Scott Lyall, self abuse, self critique, self defense: ode to shame, 2001

color photograph



For almost a decade, Scott Lyall’s work has steadfastly resisted coherent, analytical description and mechanical consumption. This resistance is partly due to his habit of periodically and speculatively shifting between a remarkably wide range of media and representational devices. The artist’s most recent solo exhibition represented yet another shift in practice—in this case from installation art toward work that is exclusively pictorial and computer-generated.

Fifteen photo-printed images (all works from ‘01) reference the unpredictable movements of the formless wax within a lava lamp. Each work contains an array of curved line segments—arranged using stock tools and brushes on the desktop—that is unrepeatable because of their random and unique origins. The viewer, however, would be better off unaware of the images‚ wax association, which, as an interpretive key, inhibits the opportunity to ruminate about their other myriad connotations.

The most successful works are larger (47 by 43 inches) and have greater visual complexity, combining a central, but not centered, ovoid motif with multi-hued layers of sinuous stripes and lines arranged on top of each other, often in a seemingly haphazard manner. The stripes tend to encircle the ovoid shape, but frequently pause, stutter, and shift direction before resuming their orbits. The thinner lines follow a less circular path, becoming arabesque doodles that roam more freely than the gravitational stripes.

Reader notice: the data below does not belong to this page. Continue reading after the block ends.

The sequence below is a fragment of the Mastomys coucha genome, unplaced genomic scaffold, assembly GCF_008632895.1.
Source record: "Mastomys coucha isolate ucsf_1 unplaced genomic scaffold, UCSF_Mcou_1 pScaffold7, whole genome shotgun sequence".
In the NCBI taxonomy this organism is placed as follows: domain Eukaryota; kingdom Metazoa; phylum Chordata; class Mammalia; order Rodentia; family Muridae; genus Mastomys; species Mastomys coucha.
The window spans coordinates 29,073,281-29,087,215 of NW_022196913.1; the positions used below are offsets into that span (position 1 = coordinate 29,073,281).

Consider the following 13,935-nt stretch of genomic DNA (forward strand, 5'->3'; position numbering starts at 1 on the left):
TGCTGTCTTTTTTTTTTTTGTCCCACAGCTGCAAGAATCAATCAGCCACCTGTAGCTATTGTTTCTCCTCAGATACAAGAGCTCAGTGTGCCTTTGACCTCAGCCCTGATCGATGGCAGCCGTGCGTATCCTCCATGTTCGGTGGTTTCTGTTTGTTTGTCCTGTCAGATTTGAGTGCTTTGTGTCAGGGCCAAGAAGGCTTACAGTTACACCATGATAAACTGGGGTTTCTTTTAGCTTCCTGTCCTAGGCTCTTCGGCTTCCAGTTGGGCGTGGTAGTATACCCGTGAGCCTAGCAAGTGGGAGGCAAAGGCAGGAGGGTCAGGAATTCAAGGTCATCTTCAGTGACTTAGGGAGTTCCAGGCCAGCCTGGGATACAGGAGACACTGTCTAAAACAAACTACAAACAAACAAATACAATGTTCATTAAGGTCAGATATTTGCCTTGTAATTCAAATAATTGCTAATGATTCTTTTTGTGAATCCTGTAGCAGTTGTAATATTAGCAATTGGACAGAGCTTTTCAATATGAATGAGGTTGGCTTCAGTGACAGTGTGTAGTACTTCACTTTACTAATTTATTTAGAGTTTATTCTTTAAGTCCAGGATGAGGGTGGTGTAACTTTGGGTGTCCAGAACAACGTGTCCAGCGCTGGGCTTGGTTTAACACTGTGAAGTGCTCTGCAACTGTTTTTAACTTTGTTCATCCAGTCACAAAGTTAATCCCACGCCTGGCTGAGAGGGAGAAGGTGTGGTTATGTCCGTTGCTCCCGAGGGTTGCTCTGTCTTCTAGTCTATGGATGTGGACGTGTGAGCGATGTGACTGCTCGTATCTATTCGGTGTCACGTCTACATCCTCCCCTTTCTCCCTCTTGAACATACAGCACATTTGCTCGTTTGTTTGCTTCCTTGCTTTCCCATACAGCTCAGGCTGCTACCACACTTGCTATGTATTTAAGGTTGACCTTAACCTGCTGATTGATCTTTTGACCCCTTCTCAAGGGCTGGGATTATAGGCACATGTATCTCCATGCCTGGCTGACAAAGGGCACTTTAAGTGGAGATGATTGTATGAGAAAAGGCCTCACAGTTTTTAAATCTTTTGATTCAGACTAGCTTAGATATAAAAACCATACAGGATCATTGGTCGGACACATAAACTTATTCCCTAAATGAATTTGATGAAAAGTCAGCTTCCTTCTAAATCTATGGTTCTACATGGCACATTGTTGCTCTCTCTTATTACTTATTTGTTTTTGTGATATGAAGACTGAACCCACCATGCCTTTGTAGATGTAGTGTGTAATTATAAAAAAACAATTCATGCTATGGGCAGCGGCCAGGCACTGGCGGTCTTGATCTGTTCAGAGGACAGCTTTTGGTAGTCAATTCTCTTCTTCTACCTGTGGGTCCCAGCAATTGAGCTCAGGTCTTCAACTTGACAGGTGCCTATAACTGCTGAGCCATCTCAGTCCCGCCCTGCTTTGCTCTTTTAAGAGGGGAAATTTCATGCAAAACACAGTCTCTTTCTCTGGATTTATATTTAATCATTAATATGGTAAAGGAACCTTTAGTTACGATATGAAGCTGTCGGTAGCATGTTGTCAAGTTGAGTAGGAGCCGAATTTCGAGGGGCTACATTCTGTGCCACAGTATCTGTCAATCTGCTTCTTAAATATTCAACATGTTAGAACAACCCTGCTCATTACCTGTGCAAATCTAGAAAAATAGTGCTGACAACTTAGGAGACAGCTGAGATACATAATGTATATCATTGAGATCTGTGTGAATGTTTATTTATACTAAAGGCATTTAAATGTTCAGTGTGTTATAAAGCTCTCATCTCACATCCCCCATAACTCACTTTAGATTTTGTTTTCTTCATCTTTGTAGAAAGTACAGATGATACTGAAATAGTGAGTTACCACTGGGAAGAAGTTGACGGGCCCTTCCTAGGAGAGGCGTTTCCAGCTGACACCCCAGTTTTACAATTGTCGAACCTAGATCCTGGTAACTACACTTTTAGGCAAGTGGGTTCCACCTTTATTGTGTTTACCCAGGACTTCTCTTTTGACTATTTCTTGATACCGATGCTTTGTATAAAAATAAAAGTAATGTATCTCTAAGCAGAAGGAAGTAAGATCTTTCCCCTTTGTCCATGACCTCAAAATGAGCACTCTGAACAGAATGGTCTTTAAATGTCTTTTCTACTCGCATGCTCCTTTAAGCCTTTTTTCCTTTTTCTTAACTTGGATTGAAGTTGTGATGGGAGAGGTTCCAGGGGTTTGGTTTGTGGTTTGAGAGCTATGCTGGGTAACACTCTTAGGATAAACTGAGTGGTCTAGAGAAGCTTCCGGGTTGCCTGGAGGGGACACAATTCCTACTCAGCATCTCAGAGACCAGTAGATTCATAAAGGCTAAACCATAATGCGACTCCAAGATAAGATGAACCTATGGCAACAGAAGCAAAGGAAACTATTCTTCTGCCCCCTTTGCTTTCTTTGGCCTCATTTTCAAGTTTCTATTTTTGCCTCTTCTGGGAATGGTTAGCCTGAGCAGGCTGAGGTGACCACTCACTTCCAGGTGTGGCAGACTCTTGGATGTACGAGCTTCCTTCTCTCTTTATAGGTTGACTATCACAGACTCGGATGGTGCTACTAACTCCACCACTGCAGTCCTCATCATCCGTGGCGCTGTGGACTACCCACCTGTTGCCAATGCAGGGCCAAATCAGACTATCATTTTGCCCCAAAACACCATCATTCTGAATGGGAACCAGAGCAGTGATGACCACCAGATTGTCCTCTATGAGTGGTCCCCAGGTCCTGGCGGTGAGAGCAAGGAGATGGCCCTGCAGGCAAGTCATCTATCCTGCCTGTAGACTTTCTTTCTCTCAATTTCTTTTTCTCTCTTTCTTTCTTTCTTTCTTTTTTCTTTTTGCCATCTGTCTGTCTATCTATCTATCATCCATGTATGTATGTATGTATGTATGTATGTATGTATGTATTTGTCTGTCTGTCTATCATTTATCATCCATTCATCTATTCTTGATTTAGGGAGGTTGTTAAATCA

Lyall’s extensive pictorial vocabulary yields surprisingly expressive painterly effects. In only the beat of a tiring drum, the predominating red central form resembles a hastily-applied graffiti tag, but its ephemeral nature is balanced by its absolutely flat and hard-edged execution. In self-abuse . . . , the emphatic outline of the large ovoid mingles with the pixelated, ghostly haze that surrounds it; the haze and partial background shading lend a remarkably atmospheric feel to a composition which tentatively suggests a cosmological context. In celebration . . . , a light blue cloud serves as a backdrop for a typically Canadian motif—the backs of three deep-red maple leaves, rendered schematically with black veins. The leaves appear to float above a palimpsest of striped bands and thinner lines, which chart many trajectories of the “lava,” or perhaps a missile, or anything else that comes to mind.

Rather than just an exercise in programming skill, Lyall’s imagery can and should be read as valuable attempts to explore a complicated site of dialogue between user and computer—a place that is not merely about the exchange of data, but that is prone to the sort of speculative thought-process and expressive possibilities that cannot be readily commodified.

Dan Adler

Brooklyn, New York